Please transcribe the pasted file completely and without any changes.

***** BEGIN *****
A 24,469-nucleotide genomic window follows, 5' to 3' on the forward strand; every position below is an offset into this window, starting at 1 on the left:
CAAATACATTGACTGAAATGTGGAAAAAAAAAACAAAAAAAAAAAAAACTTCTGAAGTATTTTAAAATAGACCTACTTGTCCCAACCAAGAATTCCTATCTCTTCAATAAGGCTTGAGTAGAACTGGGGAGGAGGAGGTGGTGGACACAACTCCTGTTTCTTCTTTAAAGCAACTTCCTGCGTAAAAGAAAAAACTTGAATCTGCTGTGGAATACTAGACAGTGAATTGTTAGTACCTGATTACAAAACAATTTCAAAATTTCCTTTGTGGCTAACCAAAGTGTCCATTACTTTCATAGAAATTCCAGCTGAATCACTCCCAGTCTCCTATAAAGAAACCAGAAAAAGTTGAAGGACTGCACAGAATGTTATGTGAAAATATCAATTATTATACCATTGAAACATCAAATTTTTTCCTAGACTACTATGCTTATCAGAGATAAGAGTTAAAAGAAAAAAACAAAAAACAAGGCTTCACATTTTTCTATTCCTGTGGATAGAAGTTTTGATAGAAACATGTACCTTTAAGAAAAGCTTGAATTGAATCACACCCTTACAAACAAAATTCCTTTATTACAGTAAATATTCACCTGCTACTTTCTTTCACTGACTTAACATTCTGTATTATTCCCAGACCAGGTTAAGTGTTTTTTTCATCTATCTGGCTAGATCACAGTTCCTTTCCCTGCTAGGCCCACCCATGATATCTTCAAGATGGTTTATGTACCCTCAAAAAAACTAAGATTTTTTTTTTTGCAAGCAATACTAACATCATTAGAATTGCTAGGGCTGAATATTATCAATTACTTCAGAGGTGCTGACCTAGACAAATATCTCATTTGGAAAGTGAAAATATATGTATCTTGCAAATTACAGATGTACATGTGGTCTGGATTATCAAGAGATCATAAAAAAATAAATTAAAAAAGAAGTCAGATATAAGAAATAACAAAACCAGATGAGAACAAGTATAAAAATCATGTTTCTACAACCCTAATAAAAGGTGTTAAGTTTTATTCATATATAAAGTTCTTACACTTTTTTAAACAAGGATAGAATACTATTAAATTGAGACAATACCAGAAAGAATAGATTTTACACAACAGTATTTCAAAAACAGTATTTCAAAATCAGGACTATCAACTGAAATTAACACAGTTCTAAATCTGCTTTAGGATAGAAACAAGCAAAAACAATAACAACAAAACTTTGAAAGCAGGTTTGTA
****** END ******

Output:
A 24,469-nucleotide genomic window follows, 5' to 3' on the forward strand; every position below is an offset into this window, starting at 1 on the left:
CAAATACATTGACTGAAATGTGGAAAAAAAAAACAAAAAAAAAAAAAACTTCTGAAGTATTTTAAAATAGACCTACTTGTCCCAACCAAGAATTCCTATCTCTTCAATAAGGCTTGAGTAGAACTGGGGAGGAGGAGGTGGTGGACACAACTCCTGTTTCTTCTTTAAAGCAACTTCCTGCGTAAAAGAAAAAACTTGAATCTGCTGTGGAATACTAGACAGTGAATTGTTAGTACCTGATTACAAAACAATTTCAAAATTTCCTTTGTGGCTAACCAAAGTGTCCATTACTTTCATAGAAATTCCAGCTGAATCACTCCCAGTCTCCTATAAAGAAACCAGAAAAAGTTGAAGGACTGCACAGAATGTTATGTGAAAATATCAATTATTATACCATTGAAACATCAAATTTTTTCCTAGACTACTATGCTTATCAGAGATAAGAGTTAAAAGAAAAAAACAAAAAACAAGGCTTCACATTTTTCTATTCCTGTGGATAGAAGTTTTGATAGAAACATGTACCTTTAAGAAAAGCTTGAATTGAATCACACCCTTACAAACAAAATTCCTTTATTACAGTAAATATTCACCTGCTACTTTCTTTCACTGACTTAACATTCTGTATTATTCCCAGACCAGGTTAAGTGTTTTTTTCATCTATCTGGCTAGATCACAGTTCCTTTCCCTGCTAGGCCCACCCATGATATCTTCAAGATGGTTTATGTACCCTCAAAAAAACTAAGATTTTTTTTTTTGCAAGCAATACTAACATCATTAGAATTGCTAGGGCTGAATATTATCAATTACTTCAGAGGTGCTGACCTAGACAAATATCTCATTTGGAAAGTGAAAATATATGTATCTTGCAAATTACAGATGTACATGTGGTCTGGATTATCAAGAGATCATAAAAAAATAAATTAAAAAAGAAGTCAGATATAAGAAATAACAAAACCAGATGAGAACAAGTATAAAAATCATGTTTCTACAACCCTAATAAAAGGTGTTAAGTTTTATTCATATATAAAGTTCTTACACTTTTTTAAACAAGGATAGAATACTATTAAATTGAGACAATACCAGAAAGAATAGATTTTACACAACAGTATTTCAAAAACAGTATTTCAAAATCAGGACTATCAACTGAAATTAACACAGTTCTAAATCTGCTTTAGGATAGAAACAAGCAAAAACAATAACAACAAAACTTTGAAAGCAGGTTTGTA